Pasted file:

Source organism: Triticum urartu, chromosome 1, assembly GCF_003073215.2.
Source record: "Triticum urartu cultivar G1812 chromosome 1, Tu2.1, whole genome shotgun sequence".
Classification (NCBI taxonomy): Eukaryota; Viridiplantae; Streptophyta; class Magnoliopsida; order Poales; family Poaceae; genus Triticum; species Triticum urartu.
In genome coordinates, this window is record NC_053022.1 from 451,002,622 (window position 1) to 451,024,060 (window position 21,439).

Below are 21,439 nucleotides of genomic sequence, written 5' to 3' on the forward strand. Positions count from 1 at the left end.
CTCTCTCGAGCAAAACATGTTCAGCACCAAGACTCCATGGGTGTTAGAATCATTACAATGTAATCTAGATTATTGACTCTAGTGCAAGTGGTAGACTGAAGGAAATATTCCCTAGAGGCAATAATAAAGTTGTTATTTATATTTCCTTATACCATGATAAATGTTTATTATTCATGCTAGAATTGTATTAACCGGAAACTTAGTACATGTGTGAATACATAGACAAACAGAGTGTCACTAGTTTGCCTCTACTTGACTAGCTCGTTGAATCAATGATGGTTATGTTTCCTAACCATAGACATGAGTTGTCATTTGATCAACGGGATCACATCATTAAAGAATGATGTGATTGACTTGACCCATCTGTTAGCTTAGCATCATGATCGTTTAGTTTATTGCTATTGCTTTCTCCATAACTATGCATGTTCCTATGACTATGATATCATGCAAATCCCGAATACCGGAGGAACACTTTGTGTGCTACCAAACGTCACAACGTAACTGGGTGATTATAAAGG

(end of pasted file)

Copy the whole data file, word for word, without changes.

Source organism: Triticum urartu, chromosome 1, assembly GCF_003073215.2.
Source record: "Triticum urartu cultivar G1812 chromosome 1, Tu2.1, whole genome shotgun sequence".
Classification (NCBI taxonomy): Eukaryota; Viridiplantae; Streptophyta; class Magnoliopsida; order Poales; family Poaceae; genus Triticum; species Triticum urartu.
In genome coordinates, this window is record NC_053022.1 from 451,002,622 (window position 1) to 451,024,060 (window position 21,439).

Below are 21,439 nucleotides of genomic sequence, written 5' to 3' on the forward strand. Positions count from 1 at the left end.
CTCTCTCGAGCAAAACATGTTCAGCACCAAGACTCCATGGGTGTTAGAATCATTACAATGTAATCTAGATTATTGACTCTAGTGCAAGTGGTAGACTGAAGGAAATATTCCCTAGAGGCAATAATAAAGTTGTTATTTATATTTCCTTATACCATGATAAATGTTTATTATTCATGCTAGAATTGTATTAACCGGAAACTTAGTACATGTGTGAATACATAGACAAACAGAGTGTCACTAGTTTGCCTCTACTTGACTAGCTCGTTGAATCAATGATGGTTATGTTTCCTAACCATAGACATGAGTTGTCATTTGATCAACGGGATCACATCATTAAAGAATGATGTGATTGACTTGACCCATCTGTTAGCTTAGCATCATGATCGTTTAGTTTATTGCTATTGCTTTCTCCATAACTATGCATGTTCCTATGACTATGATATCATGCAAATCCCGAATACCGGAGGAACACTTTGTGTGCTACCAAACGTCACAACGTAACTGGGTGATTATAAAGG